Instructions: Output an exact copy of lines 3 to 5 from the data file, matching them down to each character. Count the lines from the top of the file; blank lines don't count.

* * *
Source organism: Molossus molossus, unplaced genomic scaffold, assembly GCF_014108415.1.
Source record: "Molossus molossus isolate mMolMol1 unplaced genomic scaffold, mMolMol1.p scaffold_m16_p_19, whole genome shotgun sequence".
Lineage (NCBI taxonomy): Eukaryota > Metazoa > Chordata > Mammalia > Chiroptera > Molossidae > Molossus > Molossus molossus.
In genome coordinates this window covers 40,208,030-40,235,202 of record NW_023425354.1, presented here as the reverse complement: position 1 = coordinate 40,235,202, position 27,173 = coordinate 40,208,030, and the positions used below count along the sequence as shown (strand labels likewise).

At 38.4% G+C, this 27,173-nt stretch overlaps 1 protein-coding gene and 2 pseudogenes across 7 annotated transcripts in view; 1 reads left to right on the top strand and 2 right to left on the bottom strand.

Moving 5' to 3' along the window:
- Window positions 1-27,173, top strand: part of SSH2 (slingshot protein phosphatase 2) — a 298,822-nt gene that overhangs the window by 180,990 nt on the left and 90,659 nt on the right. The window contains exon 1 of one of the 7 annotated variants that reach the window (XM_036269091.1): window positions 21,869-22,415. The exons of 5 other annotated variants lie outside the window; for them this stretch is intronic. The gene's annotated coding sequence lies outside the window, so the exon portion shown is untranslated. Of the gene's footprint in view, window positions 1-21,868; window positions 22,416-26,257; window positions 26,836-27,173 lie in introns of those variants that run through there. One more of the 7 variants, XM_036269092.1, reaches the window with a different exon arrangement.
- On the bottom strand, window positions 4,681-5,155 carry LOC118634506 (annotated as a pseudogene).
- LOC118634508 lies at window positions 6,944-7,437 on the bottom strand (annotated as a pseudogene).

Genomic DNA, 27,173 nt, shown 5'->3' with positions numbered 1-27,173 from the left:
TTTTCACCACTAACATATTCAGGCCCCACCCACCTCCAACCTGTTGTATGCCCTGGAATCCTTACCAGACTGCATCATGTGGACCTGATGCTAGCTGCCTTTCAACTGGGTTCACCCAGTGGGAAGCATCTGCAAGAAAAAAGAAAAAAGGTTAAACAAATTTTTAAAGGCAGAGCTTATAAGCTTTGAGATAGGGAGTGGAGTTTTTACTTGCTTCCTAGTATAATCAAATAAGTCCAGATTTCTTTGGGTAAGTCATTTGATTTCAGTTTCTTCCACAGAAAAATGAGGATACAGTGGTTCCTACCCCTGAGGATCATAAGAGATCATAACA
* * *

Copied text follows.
Lineage (NCBI taxonomy): Eukaryota > Metazoa > Chordata > Mammalia > Chiroptera > Molossidae > Molossus > Molossus molossus.
In genome coordinates this window covers 40,208,030-40,235,202 of record NW_023425354.1, presented here as the reverse complement: position 1 = coordinate 40,235,202, position 27,173 = coordinate 40,208,030, and the positions used below count along the sequence as shown (strand labels likewise).

At 38.4% G+C, this 27,173-nt stretch overlaps 1 protein-coding gene and 2 pseudogenes across 7 annotated transcripts in view; 1 reads left to right on the top strand and 2 right to left on the bottom strand.